“With authority and compassion, Winspear excels at captivating plotting, authentic casting and refined prose. Superlative crime fiction that breaks the boundaries of the genre, ‘In This Grave Hour’ portrays a past that reverberates in the present.” (Jay Strafford, Richmond Times-Dispatch)
“Winspear’s compelling series entry feels very timely in light of our current political climate over issues of refugees and immigration. Fans will line up to get this installment, but it also serves as a good introduction for new readers.” (Library Journal, starred review)
“A fine novel, written with Winspear’s sure hand and ability to meld historical events into an engaging crime narrative. Fans will savor this one as they anticipate what Maisie will do in WWII.” (David Pitt, Booklist)
“A female investigator every bit as brainy and battle-hardened as Lisbeth Salander.” (Maureen Corrigan, NPR's Fresh Air)
“A series that seems to get better with every entry.” (Tom Nolan, Wall Street Journal)
“With clarity and economy, Winspear lays the historical groundwork…. The setting matters, but what may matter more is the lovely, sometimes poetic way Winspear pushes her heroine forward…. May she shine on the literary scene for many books to come.” (Robin Bianco, USA Today, 3.5 out of 4 stars)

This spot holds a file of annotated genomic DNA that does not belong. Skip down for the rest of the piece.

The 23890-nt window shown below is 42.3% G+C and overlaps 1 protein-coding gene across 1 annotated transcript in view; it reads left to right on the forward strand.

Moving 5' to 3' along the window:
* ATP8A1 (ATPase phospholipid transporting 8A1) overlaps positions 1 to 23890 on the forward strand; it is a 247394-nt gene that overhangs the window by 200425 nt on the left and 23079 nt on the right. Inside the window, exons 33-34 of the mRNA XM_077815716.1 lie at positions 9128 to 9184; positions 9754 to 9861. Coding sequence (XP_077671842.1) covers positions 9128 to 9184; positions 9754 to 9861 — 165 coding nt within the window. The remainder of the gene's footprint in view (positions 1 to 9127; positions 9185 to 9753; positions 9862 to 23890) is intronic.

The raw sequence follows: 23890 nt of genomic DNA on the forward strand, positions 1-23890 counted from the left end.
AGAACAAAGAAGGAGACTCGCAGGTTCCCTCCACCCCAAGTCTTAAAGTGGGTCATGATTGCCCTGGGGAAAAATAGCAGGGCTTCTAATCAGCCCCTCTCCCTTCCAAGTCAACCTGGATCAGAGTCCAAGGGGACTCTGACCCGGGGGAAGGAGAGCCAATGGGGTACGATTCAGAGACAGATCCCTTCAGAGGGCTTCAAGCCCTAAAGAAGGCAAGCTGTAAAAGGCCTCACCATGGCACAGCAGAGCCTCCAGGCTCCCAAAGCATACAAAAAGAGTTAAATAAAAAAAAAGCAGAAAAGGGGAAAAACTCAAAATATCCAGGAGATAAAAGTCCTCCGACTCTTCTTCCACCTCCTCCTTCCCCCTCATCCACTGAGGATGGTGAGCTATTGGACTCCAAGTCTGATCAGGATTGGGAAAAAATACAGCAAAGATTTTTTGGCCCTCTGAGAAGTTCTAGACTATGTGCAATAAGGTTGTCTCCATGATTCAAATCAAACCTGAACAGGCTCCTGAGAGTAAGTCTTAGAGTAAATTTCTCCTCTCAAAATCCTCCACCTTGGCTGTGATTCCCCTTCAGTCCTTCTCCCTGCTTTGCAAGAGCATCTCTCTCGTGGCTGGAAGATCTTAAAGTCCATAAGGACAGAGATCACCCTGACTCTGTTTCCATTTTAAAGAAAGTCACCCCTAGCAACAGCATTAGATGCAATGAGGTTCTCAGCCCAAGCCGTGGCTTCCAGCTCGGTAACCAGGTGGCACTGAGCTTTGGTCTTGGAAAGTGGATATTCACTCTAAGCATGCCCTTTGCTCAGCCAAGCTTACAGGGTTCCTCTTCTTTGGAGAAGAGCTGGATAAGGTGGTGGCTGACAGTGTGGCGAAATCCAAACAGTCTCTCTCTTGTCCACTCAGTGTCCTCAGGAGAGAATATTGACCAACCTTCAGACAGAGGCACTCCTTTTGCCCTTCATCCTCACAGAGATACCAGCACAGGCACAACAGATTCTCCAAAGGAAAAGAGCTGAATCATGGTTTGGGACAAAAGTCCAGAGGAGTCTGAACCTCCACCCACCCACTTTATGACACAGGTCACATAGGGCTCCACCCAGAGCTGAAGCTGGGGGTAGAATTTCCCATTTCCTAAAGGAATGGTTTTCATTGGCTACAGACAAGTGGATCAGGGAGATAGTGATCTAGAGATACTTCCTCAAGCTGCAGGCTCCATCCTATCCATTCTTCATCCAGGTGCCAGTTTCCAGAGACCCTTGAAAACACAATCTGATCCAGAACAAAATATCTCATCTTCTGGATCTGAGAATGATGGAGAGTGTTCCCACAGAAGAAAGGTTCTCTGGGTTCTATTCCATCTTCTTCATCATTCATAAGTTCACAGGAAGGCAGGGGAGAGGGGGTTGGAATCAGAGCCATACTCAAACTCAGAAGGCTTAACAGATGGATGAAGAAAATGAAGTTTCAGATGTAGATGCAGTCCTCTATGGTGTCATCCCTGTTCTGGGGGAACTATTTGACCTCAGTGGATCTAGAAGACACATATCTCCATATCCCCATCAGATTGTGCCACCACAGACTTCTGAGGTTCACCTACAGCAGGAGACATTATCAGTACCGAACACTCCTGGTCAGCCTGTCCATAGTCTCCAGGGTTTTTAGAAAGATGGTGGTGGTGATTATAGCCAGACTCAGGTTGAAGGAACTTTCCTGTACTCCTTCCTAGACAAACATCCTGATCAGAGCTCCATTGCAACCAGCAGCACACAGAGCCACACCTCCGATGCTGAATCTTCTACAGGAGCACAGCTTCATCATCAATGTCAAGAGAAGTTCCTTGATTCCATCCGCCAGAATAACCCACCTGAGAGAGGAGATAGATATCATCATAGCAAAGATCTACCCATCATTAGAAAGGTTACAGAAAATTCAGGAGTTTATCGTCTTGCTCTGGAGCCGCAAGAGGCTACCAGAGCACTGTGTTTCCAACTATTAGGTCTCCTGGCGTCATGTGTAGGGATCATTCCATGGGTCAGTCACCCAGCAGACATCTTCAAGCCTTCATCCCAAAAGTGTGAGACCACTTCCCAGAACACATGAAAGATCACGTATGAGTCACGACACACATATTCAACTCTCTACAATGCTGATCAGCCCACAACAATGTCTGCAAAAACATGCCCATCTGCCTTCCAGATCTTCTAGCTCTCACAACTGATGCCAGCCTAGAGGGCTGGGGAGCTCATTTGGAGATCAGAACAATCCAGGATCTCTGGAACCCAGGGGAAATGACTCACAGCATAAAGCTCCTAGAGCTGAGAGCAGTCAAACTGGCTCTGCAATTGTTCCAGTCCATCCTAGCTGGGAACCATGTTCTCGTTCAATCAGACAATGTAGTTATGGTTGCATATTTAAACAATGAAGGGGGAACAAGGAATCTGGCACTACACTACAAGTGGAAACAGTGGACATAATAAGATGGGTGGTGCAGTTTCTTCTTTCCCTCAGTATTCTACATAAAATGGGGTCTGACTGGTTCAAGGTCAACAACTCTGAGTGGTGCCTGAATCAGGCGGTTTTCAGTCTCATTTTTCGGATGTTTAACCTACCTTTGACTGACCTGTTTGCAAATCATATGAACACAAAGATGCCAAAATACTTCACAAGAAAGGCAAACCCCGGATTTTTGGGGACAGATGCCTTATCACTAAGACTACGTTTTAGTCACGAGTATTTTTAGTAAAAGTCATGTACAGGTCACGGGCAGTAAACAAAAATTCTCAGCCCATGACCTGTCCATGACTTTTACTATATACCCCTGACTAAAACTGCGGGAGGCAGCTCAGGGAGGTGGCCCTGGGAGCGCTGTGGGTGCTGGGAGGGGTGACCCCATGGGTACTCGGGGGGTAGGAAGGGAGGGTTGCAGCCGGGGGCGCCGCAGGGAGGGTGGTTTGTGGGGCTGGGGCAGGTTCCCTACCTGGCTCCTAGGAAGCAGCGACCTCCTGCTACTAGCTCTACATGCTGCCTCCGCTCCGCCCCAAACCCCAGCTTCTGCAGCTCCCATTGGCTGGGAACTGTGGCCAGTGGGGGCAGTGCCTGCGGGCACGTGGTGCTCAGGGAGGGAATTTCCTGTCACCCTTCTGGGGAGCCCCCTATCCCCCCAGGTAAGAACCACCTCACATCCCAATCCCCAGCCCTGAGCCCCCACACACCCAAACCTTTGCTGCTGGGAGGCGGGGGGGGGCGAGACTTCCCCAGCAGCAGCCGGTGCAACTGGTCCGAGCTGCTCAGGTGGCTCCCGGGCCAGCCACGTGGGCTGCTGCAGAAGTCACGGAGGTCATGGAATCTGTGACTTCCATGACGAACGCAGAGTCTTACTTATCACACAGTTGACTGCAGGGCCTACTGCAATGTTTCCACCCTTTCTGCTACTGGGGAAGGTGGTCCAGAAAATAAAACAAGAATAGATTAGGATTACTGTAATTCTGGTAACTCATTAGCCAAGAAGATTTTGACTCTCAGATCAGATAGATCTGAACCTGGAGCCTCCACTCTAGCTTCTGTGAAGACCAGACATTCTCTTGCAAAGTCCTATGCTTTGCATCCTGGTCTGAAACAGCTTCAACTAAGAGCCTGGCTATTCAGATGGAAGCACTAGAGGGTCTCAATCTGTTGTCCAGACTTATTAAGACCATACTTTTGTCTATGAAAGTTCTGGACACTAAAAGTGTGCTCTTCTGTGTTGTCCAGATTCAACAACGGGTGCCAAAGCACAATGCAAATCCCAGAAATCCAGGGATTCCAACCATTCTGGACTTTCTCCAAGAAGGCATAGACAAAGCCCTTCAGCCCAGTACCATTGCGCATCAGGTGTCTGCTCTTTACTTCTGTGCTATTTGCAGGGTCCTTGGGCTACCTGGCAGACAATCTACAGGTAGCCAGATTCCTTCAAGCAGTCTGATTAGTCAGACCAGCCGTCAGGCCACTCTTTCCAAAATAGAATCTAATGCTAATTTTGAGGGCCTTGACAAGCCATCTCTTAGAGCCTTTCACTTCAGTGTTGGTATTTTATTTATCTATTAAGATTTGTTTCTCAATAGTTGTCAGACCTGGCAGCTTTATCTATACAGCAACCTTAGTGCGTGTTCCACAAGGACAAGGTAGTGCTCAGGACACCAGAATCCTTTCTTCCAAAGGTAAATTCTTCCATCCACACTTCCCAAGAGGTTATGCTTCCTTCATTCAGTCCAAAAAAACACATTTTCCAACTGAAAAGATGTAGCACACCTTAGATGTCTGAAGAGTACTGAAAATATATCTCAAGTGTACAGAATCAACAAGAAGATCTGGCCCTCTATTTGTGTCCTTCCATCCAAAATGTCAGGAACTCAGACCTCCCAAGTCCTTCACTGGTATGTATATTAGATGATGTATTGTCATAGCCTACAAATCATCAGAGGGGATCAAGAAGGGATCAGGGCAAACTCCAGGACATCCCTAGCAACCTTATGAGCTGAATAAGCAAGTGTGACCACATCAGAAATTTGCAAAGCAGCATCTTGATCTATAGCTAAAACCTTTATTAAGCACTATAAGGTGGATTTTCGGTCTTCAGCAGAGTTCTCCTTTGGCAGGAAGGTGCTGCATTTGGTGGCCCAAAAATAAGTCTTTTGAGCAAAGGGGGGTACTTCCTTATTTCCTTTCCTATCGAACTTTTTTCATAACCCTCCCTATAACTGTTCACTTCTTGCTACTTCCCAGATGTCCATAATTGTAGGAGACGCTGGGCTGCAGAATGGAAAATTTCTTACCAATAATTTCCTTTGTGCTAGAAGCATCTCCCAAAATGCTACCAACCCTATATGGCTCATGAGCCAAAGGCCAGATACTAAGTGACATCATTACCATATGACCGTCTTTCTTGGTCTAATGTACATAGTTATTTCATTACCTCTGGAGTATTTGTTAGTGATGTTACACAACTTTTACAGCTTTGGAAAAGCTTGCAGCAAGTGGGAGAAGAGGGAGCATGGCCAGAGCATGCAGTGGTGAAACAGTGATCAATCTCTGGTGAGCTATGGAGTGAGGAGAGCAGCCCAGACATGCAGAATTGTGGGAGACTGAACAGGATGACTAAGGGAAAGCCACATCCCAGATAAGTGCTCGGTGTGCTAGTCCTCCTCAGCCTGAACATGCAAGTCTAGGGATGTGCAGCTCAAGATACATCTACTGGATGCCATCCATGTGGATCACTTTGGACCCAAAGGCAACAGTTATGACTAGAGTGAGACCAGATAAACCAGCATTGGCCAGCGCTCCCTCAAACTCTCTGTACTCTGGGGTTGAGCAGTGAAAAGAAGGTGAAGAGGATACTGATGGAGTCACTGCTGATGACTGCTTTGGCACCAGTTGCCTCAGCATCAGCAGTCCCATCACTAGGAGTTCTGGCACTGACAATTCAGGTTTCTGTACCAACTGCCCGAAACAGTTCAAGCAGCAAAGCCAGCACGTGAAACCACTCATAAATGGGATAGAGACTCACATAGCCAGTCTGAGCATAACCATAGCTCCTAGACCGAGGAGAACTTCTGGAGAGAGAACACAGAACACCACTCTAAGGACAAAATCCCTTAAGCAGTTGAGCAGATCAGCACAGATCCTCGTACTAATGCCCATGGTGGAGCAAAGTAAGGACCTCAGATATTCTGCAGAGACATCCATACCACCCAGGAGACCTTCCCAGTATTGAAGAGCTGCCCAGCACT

From the Back Cover
Sunday September 3rd, 1939. At the moment Prime Minister Neville Chamberlain broadcasts to the nation Britain’s declaration of war with Germany, a senior Secret Service agent breaks into Maisie Dobbs’ flat to await her return. Dr. Francesca Thomas has an urgent assignment for Maisie: to find the killer of a man who escaped occupied Belgium as a boy some twenty-three years earlier during the Great War.
Within days, in a London shadowed by barrage balloons, bomb shelters, and the threat of invasion, another former Belgian refugee is found murdered. And as Maisie delves deeper into the killings of the dispossessed from the “last war,” a new kind of refugee—an evacuee from London—appears in Maisie’s life. The little girl billeted at Maisie’s home in Kent does not, or cannot, speak, and the authorities do not know whom the child belongs to or who might have put her on the “Operation Pied Piper” evacuee train. They know only that her name is Anna.
As Maisie’s search for the killer escalates, the country braces for what is to come. Britain is approaching its gravest hour—and Maisie could be nearing a crossroads of her own